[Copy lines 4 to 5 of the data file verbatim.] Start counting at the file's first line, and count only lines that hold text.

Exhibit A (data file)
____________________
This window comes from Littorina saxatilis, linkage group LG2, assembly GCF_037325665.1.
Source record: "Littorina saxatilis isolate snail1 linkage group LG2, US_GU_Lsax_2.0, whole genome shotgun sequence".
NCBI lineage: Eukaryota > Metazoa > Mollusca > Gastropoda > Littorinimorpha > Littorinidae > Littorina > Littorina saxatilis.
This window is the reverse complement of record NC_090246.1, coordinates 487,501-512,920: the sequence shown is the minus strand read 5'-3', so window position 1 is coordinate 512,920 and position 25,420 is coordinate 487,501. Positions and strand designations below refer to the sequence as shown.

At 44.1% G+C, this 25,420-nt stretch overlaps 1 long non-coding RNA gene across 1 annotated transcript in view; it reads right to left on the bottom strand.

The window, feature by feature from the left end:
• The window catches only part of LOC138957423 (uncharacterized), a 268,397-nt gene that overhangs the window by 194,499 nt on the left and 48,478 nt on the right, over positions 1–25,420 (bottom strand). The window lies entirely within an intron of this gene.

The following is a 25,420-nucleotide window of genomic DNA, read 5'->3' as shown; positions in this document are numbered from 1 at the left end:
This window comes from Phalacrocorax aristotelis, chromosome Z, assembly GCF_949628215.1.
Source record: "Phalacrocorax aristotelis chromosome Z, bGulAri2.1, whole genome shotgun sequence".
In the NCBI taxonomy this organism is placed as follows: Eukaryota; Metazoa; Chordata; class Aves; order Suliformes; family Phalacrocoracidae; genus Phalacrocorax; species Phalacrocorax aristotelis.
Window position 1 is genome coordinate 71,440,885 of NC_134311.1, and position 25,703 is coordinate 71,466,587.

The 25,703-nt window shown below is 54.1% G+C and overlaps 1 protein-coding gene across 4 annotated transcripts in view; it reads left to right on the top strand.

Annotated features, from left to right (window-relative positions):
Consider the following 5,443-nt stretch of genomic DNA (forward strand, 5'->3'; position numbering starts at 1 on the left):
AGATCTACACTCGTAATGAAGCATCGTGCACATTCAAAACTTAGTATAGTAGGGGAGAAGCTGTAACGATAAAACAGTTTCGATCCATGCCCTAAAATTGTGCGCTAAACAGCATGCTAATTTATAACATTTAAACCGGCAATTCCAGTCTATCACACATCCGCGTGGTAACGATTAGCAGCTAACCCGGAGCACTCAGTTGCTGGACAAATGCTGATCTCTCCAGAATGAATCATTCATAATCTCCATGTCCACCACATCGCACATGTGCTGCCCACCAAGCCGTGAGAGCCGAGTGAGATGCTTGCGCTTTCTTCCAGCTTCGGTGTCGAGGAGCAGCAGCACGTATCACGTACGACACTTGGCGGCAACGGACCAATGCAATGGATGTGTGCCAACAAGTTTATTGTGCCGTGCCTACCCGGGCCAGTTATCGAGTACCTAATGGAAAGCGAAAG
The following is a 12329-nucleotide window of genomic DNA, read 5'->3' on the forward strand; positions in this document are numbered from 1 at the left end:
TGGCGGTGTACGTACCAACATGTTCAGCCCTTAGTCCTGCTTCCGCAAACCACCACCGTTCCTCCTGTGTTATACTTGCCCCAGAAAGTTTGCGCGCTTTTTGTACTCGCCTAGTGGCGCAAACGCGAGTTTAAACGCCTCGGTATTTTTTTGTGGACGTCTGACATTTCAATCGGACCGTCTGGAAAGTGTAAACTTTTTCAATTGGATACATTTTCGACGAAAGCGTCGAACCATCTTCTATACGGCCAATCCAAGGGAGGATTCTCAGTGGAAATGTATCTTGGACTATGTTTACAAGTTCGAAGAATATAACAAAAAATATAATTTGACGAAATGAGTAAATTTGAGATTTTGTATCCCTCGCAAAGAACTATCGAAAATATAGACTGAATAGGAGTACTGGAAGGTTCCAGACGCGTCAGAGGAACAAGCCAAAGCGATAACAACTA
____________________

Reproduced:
This window is the reverse complement of record NC_090246.1, coordinates 487,501-512,920: the sequence shown is the minus strand read 5'-3', so window position 1 is coordinate 512,920 and position 25,420 is coordinate 487,501. Positions and strand designations below refer to the sequence as shown.

At 44.1% G+C, this 25,420-nt stretch overlaps 1 long non-coding RNA gene across 1 annotated transcript in view; it reads right to left on the bottom strand.